As Europe has muted celebrations over the Brexit agreement progressing, the Emir of Kuwait has called for a committee to be formed to consider changes to the rules of the Gulf Cooperation Council, to create an environment where disputes and diplomatic rifts can be resolved, and not put the future of the council at risk. This follows a proposed two-day summit at Bayan Palace, Kuwait City this week which was abandoned after only fifteen minutes.
The Council was formed in 1981 and currently consists of Qatar, Bahrain, Oman, Kuwait, Saudi Arabia and the UAE. It was formed as an economic partnership, and it was intended to have a customs union, common market and a unified currency. There have also been suggestions of a possible unified fighting force as well. Sadly, recently there have been diplomatic rifts within the group, and one of the major stumbling blocks has been a diplomatic crisis involving Qatar.
In June, Qatar complained of what it described as a hack of its state-run news agency and the circulation of incendiary comments attributed to its ruler, Sheikh Tamim bin Hamad al-Thani. This was almost immediately followed by Bahrain, Saudi Arabia and the UAE closing their airspace and harbours to Qatar, and the UAE closing its land-border with Qatar.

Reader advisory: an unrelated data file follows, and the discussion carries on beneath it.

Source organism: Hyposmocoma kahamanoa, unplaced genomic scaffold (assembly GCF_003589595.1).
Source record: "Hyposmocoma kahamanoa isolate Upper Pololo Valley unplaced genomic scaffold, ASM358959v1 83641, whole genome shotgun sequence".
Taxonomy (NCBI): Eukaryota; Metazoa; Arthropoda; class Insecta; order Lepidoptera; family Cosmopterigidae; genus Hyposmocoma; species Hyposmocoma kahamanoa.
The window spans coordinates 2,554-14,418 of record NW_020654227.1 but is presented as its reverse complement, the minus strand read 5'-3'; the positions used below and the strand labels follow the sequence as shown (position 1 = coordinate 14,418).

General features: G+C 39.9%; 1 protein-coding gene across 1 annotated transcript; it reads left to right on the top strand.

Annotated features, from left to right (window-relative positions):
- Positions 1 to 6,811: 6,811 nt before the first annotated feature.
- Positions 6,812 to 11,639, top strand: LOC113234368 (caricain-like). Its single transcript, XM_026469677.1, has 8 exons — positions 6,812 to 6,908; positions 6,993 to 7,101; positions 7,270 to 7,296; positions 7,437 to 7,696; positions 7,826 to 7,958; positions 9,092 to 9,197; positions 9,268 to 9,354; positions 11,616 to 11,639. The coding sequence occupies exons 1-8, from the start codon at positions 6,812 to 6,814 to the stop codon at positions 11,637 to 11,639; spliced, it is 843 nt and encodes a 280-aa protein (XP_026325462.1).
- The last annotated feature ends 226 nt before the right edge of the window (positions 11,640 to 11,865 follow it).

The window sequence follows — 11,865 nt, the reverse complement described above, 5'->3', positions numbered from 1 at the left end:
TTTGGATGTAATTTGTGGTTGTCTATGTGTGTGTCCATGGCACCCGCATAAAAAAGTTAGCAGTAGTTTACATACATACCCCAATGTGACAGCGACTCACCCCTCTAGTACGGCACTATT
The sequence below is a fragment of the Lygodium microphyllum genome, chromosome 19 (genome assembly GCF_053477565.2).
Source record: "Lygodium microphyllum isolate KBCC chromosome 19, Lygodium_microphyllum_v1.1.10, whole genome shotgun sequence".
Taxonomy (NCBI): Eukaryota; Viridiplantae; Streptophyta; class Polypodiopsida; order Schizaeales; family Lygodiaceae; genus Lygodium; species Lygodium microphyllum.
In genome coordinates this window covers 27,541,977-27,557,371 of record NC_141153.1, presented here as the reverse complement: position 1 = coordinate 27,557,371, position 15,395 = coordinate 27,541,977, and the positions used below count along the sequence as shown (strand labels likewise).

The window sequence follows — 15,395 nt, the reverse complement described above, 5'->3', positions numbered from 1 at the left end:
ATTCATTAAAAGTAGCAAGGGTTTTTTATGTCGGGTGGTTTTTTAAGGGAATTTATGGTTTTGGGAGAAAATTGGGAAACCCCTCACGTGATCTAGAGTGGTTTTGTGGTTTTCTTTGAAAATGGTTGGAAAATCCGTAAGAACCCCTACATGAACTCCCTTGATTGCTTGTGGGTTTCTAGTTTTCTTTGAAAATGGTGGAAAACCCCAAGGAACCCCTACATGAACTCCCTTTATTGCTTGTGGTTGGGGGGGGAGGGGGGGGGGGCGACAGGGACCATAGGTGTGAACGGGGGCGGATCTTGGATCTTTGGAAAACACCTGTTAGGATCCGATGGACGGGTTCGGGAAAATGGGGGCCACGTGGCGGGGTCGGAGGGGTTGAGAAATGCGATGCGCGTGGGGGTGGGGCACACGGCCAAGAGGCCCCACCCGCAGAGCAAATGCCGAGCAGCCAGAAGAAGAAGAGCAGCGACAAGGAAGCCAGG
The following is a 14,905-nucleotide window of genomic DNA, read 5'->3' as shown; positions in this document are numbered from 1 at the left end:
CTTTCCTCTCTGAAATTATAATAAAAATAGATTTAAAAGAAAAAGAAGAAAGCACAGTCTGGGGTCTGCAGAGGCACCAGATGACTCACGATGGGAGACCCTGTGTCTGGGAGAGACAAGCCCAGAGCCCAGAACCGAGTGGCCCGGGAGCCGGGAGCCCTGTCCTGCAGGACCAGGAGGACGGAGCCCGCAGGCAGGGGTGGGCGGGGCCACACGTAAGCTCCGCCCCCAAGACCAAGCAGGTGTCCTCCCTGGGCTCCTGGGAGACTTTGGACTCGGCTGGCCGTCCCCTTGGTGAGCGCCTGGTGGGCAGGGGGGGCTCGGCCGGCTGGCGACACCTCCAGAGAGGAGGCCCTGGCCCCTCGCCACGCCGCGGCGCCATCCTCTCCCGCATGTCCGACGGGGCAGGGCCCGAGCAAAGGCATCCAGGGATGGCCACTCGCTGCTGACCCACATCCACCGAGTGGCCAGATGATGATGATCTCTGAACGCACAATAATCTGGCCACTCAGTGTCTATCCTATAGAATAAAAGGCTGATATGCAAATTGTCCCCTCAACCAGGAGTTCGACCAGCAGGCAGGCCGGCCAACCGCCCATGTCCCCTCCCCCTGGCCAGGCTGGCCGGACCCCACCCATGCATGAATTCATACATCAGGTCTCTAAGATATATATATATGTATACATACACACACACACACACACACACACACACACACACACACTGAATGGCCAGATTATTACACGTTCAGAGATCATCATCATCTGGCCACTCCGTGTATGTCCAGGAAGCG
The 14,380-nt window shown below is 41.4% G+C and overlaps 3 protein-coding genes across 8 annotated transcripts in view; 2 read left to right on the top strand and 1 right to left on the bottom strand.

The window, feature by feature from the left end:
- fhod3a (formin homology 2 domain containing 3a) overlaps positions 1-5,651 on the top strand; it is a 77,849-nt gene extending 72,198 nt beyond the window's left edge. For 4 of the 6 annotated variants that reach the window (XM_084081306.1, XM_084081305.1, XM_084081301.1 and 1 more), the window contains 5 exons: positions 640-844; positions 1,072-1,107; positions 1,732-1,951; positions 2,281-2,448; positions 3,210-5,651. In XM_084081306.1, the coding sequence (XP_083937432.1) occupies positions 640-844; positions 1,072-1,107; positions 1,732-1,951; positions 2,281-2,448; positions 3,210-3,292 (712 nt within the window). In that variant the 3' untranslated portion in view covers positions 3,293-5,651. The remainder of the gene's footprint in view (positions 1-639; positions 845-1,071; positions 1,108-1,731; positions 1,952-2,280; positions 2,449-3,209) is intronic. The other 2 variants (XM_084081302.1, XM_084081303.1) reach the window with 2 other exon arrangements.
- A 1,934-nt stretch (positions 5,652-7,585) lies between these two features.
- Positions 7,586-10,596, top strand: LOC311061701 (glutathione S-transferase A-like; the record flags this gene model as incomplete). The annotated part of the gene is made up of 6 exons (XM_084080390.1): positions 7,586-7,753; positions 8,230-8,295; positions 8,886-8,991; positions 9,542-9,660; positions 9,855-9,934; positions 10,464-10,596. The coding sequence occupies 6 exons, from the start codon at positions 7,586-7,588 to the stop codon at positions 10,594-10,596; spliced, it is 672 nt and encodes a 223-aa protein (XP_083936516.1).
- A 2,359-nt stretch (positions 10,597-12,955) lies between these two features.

Just prior to the summit, Saudi Arabia and the UAE announced a joint co-operation committee, and for some time their troops have been fighting alongside each other in the war in Yemen. It is not known if any other countries may join this committee, and in addition the original six there has also been talk of other nations such as Jordan and Morocco joining the group.
There was some anger about the attendees of the meeting, as only Kuwait and Qatar had sent their ruling Emirs. However, showing the tact and diplomacy, he had learnt in many years as Kuwait’s Foreign Minister, Sheikh Sabah IV Ahmad al-Jaber al-Sabah, Emir of Kuwait, said: “The past few months have seen several painful incidents and negative repercussions, but we believe that wisdom will prevail,” he continued. “Our meeting today is an indicator that we shall continue our efforts to resolve the crisis”. We will have to wait and see how this plays out over the coming months.